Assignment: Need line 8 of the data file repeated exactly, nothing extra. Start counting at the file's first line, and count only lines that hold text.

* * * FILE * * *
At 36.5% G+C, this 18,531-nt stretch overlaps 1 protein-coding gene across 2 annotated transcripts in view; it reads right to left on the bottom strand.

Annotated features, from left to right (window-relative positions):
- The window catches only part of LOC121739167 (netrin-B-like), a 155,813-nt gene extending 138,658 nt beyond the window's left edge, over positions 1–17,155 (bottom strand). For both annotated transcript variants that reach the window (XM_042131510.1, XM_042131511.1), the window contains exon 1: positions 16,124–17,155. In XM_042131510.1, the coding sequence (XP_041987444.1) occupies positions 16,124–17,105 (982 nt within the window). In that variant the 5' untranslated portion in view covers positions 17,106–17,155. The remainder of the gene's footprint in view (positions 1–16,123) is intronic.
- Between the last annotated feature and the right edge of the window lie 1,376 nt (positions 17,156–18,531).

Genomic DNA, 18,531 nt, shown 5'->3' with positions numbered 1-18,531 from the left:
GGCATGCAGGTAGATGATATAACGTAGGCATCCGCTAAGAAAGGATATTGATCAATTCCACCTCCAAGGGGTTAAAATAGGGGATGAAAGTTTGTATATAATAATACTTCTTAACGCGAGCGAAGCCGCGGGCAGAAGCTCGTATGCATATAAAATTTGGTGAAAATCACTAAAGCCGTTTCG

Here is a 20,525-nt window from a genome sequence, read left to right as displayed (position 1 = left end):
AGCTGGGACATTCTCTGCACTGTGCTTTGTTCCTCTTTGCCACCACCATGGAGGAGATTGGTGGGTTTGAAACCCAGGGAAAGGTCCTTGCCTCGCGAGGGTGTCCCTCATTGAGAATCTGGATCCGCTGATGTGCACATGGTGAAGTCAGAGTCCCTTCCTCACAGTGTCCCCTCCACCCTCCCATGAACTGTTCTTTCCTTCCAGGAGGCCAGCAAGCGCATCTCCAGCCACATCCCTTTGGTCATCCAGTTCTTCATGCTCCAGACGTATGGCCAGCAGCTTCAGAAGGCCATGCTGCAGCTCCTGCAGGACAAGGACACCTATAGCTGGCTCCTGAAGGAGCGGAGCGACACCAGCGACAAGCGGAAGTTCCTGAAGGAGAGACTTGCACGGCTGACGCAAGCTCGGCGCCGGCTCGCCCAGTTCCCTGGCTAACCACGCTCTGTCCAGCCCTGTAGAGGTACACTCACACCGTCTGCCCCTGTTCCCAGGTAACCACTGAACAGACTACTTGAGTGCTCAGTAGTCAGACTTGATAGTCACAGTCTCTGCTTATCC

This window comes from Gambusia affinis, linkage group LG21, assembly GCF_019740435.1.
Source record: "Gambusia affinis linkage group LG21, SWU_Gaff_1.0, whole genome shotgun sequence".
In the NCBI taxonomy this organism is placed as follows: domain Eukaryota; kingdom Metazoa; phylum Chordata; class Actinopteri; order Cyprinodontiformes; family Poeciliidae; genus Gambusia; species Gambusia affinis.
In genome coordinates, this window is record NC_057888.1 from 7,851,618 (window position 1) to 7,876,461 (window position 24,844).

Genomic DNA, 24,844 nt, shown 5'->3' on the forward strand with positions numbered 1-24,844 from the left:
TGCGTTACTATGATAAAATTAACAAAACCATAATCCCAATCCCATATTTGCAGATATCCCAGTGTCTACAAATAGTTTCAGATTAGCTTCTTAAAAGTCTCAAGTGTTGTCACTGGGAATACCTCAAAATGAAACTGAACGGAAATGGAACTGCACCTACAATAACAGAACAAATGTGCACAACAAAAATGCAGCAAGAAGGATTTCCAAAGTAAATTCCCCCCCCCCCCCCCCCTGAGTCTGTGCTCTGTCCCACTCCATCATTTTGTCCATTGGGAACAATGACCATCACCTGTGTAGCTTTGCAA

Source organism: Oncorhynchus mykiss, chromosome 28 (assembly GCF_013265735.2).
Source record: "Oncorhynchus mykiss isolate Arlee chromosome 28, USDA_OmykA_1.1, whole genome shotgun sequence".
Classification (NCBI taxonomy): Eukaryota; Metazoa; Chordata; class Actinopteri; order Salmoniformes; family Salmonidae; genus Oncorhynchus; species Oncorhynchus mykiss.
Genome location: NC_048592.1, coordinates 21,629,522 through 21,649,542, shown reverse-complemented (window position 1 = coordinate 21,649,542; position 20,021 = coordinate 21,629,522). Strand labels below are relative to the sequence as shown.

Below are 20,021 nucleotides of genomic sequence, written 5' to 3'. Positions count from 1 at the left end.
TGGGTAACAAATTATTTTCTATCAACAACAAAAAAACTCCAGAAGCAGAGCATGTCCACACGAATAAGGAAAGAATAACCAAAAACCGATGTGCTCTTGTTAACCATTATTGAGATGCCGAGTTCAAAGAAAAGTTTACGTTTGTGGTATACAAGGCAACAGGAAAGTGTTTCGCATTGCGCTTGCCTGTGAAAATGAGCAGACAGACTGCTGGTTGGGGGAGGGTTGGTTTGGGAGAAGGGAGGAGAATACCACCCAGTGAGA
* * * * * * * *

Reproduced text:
AGCTGGGACATTCTCTGCACTGTGCTTTGTTCCTCTTTGCCACCACCATGGAGGAGATTGGTGGGTTTGAAACCCAGGGAAAGGTCCTTGCCTCGCGAGGGTGTCCCTCATTGAGAATCTGGATCCGCTGATGTGCACATGGTGAAGTCAGAGTCCCTTCCTCACAGTGTCCCCTCCACCCTCCCATGAACTGTTCTTTCCTTCCAGGAGGCCAGCAAGCGCATCTCCAGCCACATCCCTTTGGTCATCCAGTTCTTCATGCTCCAGACGTATGGCCAGCAGCTTCAGAAGGCCATGCTGCAGCTCCTGCAGGACAAGGACACCTATAGCTGGCTCCTGAAGGAGCGGAGCGACACCAGCGACAAGCGGAAGTTCCTGAAGGAGAGACTTGCACGGCTGACGCAAGCTCGGCGCCGGCTCGCCCAGTTCCCTGGCTAACCACGCTCTGTCCAGCCCTGTAGAGGTACACTCACACCGTCTGCCCCTGTTCCCAGGTAACCACTGAACAGACTACTTGAGTGCTCAGTAGTCAGACTTGATAGTCACAGTCTCTGCTTATCC